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Speaker highlights gender inequity in STEM fields

| Thursday, March 17, 2016

The University’s physics department hosted a colloquium on Wednesday featuring Elizabeth Simmons, a distinguished professor of physics at Michigan State University, who gave a talk entitled “Moving Toward Gender Equity in STEM.”

The first part of Simmons’s lecture focused on the context of the situation and the current statistics on women pursing education and careers in STEM fields. To do so, Simmons used graphical data and research results called a “scissors plot” that illustrated the sharp decline in the percentage of women who pursue degrees and advanced degrees in STEM fields, particularly physics, despite the nearly 50-50 gender divide in background high school science classes.

“This is a problem for physics, and this is a problem for STEM, because we are losing talent at a time when more and more of the really interesting jobs in the country require you to know something about science, and there are more and more jobs in the scientific and technological fields,” she said. “People are being cut out of these opportunities.”

Simmons said the gender difference in STEM fields is also illustrated by the discrepancies between the resources provided to men and women. Women tend to have less access to professional resources like funding, lab space, equipment, travel money and clerical support, she said.

“This certainly is placing the women at a disadvantage in terms of career advancement,” she said.

Some of the causes that contribute to this type of environment in the STEM disciplines — such as implicit bias, gender schemas and stereotype threats — promote judgments and viewpoints that produce different treatments of differing genders, Simmons said.

“Regardless of our own gender, we are all prone to unconscious bias to unconscious assumptions about what it means to be a certain gender … and what it is appropriate for a certain gender to do, or to act like, or to feel like,” she said.

Moreover, Simmons said there are multiple possible solutions to the bias issues that contribute to gender inequity in STEM. For example, the situation could be improved if institutional leaders and department heads were made aware of implicit biases, emphasized how diversity could help achieve the goals important to the institution and made their processes more clear and transparent, she said. Such work could also be improved through professional societies that offer professional development opportunities for women, she said.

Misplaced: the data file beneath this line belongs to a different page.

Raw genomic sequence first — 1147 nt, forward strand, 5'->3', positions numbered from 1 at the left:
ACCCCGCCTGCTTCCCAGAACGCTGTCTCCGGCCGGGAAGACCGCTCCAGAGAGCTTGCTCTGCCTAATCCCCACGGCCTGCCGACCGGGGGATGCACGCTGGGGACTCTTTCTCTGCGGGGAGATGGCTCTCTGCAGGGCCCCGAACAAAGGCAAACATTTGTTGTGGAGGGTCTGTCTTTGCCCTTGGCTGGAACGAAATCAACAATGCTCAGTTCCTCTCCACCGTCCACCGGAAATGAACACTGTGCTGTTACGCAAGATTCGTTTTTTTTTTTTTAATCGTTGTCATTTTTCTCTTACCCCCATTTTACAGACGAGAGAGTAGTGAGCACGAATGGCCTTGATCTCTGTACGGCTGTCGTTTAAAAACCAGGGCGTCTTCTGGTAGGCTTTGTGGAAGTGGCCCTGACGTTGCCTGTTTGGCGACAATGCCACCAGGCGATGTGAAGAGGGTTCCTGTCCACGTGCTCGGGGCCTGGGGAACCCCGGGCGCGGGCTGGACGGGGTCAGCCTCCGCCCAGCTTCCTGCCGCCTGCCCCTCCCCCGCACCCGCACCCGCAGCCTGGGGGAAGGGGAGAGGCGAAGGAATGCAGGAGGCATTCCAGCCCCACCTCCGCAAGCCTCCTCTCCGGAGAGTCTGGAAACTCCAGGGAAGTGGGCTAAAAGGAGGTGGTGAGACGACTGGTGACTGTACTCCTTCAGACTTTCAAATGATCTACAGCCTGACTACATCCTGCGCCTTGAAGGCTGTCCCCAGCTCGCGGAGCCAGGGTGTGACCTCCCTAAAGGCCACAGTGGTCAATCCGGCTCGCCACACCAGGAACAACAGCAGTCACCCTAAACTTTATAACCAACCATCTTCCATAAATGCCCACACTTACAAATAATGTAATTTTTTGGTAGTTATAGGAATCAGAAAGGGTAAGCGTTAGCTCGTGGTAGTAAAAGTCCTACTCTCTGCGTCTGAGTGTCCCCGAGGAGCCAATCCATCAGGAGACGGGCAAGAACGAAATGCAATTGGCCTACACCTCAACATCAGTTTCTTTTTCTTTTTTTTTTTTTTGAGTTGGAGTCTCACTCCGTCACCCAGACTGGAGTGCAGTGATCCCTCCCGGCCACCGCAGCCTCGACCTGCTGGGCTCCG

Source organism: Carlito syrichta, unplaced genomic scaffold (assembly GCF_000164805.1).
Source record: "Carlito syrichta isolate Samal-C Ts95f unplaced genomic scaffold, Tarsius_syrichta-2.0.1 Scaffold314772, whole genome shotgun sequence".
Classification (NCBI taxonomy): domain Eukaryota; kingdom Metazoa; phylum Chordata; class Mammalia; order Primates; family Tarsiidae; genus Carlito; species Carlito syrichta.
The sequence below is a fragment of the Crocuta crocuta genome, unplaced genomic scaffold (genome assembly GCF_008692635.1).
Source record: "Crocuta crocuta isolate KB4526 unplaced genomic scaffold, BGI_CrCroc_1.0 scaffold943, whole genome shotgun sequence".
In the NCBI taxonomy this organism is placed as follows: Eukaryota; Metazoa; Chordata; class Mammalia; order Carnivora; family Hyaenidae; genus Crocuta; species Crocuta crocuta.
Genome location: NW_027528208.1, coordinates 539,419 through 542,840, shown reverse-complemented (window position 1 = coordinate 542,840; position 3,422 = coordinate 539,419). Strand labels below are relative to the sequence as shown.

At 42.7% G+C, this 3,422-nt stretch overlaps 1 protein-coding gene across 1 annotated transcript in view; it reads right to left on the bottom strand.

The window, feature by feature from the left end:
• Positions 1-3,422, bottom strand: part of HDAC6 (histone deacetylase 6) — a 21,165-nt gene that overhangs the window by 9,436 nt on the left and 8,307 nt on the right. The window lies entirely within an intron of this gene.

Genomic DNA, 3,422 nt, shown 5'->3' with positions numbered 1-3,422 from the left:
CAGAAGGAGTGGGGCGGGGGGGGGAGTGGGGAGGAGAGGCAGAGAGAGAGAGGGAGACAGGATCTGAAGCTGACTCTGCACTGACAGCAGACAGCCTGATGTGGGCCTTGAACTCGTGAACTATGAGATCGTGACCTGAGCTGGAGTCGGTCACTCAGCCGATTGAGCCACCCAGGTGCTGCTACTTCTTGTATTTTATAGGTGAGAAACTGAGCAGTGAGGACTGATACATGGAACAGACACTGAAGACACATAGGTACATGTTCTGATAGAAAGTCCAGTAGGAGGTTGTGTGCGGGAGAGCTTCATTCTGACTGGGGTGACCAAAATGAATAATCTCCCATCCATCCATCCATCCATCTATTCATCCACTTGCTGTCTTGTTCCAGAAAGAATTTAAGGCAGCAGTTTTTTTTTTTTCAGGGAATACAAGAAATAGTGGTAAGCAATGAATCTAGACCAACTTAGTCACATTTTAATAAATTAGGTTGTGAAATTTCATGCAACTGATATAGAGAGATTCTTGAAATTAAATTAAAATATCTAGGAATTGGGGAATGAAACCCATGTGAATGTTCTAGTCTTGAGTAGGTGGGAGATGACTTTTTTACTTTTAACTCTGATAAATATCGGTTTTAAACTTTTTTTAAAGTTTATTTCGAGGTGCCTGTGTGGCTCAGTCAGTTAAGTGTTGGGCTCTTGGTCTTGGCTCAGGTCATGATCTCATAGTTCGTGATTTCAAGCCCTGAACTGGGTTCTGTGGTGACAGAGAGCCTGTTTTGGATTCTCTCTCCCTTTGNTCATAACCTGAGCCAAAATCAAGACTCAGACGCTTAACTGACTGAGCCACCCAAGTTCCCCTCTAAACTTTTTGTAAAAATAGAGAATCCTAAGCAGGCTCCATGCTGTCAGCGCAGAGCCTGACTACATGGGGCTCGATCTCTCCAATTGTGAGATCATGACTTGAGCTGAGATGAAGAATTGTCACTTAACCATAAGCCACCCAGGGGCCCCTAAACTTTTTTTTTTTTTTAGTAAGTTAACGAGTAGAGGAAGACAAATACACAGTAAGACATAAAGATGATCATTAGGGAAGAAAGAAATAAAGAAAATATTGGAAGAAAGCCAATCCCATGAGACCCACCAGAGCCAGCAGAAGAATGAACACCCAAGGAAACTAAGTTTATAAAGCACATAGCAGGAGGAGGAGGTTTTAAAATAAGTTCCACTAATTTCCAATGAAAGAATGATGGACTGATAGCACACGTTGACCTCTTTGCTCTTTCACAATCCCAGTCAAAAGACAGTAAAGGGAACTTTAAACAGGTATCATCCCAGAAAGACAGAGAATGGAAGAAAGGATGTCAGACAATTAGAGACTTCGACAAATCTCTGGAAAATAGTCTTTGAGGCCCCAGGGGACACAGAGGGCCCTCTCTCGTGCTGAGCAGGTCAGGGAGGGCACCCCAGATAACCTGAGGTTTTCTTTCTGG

“You take longer to match ‘women’ with ‘physicist’ than ‘men’ with ‘physicist,’ for example. It’s not that you might rationally think that makes any sense, but we’ve been given these cultural predispositions,” Simmons said.

However, bias is not the sole issue women in STEM face — family life, namely marriage and parenthood, greatly influences a woman’s probability of receiving a tenured job or pursing a career in research, Simmons said.

“A married man with a child has 50 percent greater chance of landing a tenure-tracked job in any given year than a married woman with a young child,” she said.

This discrepancy largely stems from the number of hours spent on work, Simmons said. On average, the hours spent on caregiving rises sharply and more dramatically for women than it does for men after having children. Simmons said the added caregiving hours make it difficult to maintain a previously high number of career work hours, and it calculates to working about a day less per week after having children.

Simmons said this situation would improve if employers promoted gender-neutral parental leave, clearly advertised parental leave as an entitlement and scheduled meetings during regular business hours.

“You can build up that culture [in the workplace] over time, and it’s really important,” she said.

Simmons also said many women in STEM fields tend to avoid negotiation, a habit that stems from women’s possible uncertainty on what they “deserve” and desire to avoid harming work relationships. As a result, women tend to ask for less, subsequently receive less and ask in an “interest-based” manner, she said.

Simmons defined an “interest-based” negotiation as one in which a person determines their underlying motivations and needs and the motivations and needs of the other person to see where they match in order to figure out a mutually beneficial solution.

“If I [as a dean] didn’t know what [employees] need to be successful, even if I managed to hire them, I might not be able to retain them,” Simmons said.

To conclude her lecture, Simmons said there are further equity challenges, in addition to gender equity, facing STEM fields. The most acutely affected demographics are those of intersecting identities, such as females of racial minority groups and LBGT groups.

“These intersectional identities are on the receiving end of much more exclusionary or harassing behavior,” she said.

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